As a student, I was forced to read a great many books that I was told were literary classics.  I only voluntarily read books about sports, science, science fiction, and historical fiction.  This lack of interest in literary greatness may explain why I ended up as a tax and public finance lawyer.  I am guessing my English teachers would not be surprised by my career choice. On that long list of the classics were books by John Updike, who wrote a series of books about Harry “Rabbit” Angstrom, starting with Rabbit, Run.  In 1971, the second book in the series was published.  It was entitled Rabbit Redux.  As almost anyone who voluntarily took Latin in middle school and high school can tell you, redux is derived from the Latin verb “reducere”, to bring back.  I took Latin involuntarily, just as I read the classics involuntarily, so I could not possibly tell you the derivation of redux.  But, thanks to search engines, I was able to look it up quickly.  Just as Rabbit was brought back in the second Updike novel, so the IRS has brought back the discussion of what is a political subdivision from the annals of history.

Why the redux?  A controversy arose a few years ago as a result of an IRS audit of bonds issued by a Florida Community Development District (typically referred to as “CDD’s”).  That audit led to a request for a Technical Advice Memorandum (“TAM”) TAM 201334038  from the IRS Chief Counsel’s office.  The TAM concluded that the bonds of that specific CDD were not tax-exempt because this particular CDD was not, in the view of the IRS, a political subdivision for federal tax purposes.  The TAM introduced the concept that, along with other longstanding tests of what constitutes a political subdivision, a political subdivision must also be responsible, at least indirectly, to the political process by being subject to the control of an electorate.  A maelstrom ensued about whether that new element was in fact required by existing law and about exactly what it meant to be subject to a general electorate.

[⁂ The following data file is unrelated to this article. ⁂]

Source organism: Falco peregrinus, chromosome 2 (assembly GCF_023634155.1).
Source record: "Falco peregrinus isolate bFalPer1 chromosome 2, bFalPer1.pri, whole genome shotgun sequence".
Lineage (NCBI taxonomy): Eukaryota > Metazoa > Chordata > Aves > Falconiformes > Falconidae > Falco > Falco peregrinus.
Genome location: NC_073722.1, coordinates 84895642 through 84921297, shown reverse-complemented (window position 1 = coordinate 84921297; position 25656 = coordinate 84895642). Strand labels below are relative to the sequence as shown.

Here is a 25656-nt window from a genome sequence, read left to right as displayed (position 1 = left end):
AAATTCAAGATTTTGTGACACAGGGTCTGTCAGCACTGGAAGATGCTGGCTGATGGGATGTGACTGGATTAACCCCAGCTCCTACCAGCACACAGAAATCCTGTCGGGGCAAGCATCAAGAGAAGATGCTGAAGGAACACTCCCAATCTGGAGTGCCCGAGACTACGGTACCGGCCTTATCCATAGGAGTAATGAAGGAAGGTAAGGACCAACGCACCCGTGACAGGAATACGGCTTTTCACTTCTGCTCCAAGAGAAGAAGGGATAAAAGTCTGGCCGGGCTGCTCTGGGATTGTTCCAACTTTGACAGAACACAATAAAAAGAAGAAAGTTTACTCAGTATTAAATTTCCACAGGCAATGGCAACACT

The existing law focused on the powers of the political subdivision, specifically having at least a substantial amount of one of three powers: the power to tax, the power of eminent domain, and the police power, sometimes referred to as the “Shamberg Powers” after a federal court case from the 1940’s, involving the original iteration of what is now called the Port Authority of New York and New Jersey, that became the crux of the analysis thereafter.  There are political subdivisions in certain states that have at least one of those powers but are not directly answerable to a general electorate or are answerable to an electorate where the right to vote is based on the ownership of property in the subdivision, not residence in the subdivision.  Some irrigation districts, primarily in the western United States, are set up this way with elections based on a per acre vote.  Many Florida CDD’s, which, by design, often begin as an undeveloped track of land, can begin their existence with a per acre vote and switch to a vote of residents once a statutorily defined threshold of residents is reached as the development is built out.  Thus, when applicable, the Florida CDD statute uses a hybrid approach due to the transition from empty land to a developed community.

After the resulting furor, the IRS announced that it was undertaking a project to better define a political subdivision, a topic the private bar thought was resolved long ago by some court cases and IRS rulings that trace back to the 1930’s that set forth what became the 3 part “Shamberg powers” test described above.  Thus, the IRS has brought back the topic of what is a political subdivision, a political subdivision redux, if you will. The topic had been largely dormant since Shamberg, with only an occasional discussion of what precisely constitutes each of the 3 powers and what constituted a sufficient amount of those powers.  The IRS has invited public comments to assist it in the political subdivision project. The private bar has expressed the view that any new definition of political subdivision be prospective only. Just yesterday the ABA Tax Section released its comments in response to the IRS’ request and those comments request that any new definition or elaboration of the definition of a political subdivision be prospective.